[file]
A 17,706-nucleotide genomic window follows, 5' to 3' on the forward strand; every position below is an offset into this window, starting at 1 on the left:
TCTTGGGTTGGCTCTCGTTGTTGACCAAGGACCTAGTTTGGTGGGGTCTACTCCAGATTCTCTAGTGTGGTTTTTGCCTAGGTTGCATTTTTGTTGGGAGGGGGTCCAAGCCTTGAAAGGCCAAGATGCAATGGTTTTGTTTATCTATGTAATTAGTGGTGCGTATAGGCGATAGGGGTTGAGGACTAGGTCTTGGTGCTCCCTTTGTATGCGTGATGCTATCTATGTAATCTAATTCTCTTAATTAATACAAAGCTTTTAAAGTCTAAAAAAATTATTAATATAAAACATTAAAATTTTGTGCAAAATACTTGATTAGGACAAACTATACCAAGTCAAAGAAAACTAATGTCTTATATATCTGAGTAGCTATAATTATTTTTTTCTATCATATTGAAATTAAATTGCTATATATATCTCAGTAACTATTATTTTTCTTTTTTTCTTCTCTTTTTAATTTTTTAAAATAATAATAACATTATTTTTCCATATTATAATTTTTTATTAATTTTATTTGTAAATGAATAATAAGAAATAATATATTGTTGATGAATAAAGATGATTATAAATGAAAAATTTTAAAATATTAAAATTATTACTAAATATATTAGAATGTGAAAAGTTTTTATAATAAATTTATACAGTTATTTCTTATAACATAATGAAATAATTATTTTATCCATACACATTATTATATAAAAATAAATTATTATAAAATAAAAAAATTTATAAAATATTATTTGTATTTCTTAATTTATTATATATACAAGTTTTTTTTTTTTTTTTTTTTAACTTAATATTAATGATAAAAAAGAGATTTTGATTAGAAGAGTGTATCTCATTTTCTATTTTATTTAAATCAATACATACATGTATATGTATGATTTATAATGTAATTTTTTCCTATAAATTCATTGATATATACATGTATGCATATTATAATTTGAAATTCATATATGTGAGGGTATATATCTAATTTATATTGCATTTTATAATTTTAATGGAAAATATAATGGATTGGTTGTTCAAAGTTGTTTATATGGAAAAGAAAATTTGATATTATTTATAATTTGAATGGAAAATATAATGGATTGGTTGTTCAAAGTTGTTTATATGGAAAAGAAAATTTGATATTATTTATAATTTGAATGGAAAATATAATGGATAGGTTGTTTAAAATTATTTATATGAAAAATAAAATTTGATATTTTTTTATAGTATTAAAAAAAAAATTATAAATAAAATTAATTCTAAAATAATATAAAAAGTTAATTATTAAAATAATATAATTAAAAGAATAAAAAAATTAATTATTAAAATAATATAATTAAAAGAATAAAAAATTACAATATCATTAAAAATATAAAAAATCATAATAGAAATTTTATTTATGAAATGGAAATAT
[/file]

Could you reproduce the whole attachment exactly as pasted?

A 17,706-nucleotide genomic window follows, 5' to 3' on the forward strand; every position below is an offset into this window, starting at 1 on the left:
TCTTGGGTTGGCTCTCGTTGTTGACCAAGGACCTAGTTTGGTGGGGTCTACTCCAGATTCTCTAGTGTGGTTTTTGCCTAGGTTGCATTTTTGTTGGGAGGGGGTCCAAGCCTTGAAAGGCCAAGATGCAATGGTTTTGTTTATCTATGTAATTAGTGGTGCGTATAGGCGATAGGGGTTGAGGACTAGGTCTTGGTGCTCCCTTTGTATGCGTGATGCTATCTATGTAATCTAATTCTCTTAATTAATACAAAGCTTTTAAAGTCTAAAAAAATTATTAATATAAAACATTAAAATTTTGTGCAAAATACTTGATTAGGACAAACTATACCAAGTCAAAGAAAACTAATGTCTTATATATCTGAGTAGCTATAATTATTTTTTTCTATCATATTGAAATTAAATTGCTATATATATCTCAGTAACTATTATTTTTCTTTTTTTCTTCTCTTTTTAATTTTTTAAAATAATAATAACATTATTTTTCCATATTATAATTTTTTATTAATTTTATTTGTAAATGAATAATAAGAAATAATATATTGTTGATGAATAAAGATGATTATAAATGAAAAATTTTAAAATATTAAAATTATTACTAAATATATTAGAATGTGAAAAGTTTTTATAATAAATTTATACAGTTATTTCTTATAACATAATGAAATAATTATTTTATCCATACACATTATTATATAAAAATAAATTATTATAAAATAAAAAAATTTATAAAATATTATTTGTATTTCTTAATTTATTATATATACAAGTTTTTTTTTTTTTTTTTTTTAACTTAATATTAATGATAAAAAAGAGATTTTGATTAGAAGAGTGTATCTCATTTTCTATTTTATTTAAATCAATACATACATGTATATGTATGATTTATAATGTAATTTTTTCCTATAAATTCATTGATATATACATGTATGCATATTATAATTTGAAATTCATATATGTGAGGGTATATATCTAATTTATATTGCATTTTATAATTTTAATGGAAAATATAATGGATTGGTTGTTCAAAGTTGTTTATATGGAAAAGAAAATTTGATATTATTTATAATTTGAATGGAAAATATAATGGATTGGTTGTTCAAAGTTGTTTATATGGAAAAGAAAATTTGATATTATTTATAATTTGAATGGAAAATATAATGGATAGGTTGTTTAAAATTATTTATATGAAAAATAAAATTTGATATTTTTTTATAGTATTAAAAAAAAAATTATAAATAAAATTAATTCTAAAATAATATAAAAAGTTAATTATTAAAATAATATAATTAAAAGAATAAAAAAATTAATTATTAAAATAATATAATTAAAAGAATAAAAAATTACAATATCATTAAAAATATAAAAAATCATAATAGAAATTTTATTTATGAAATGGAAATAT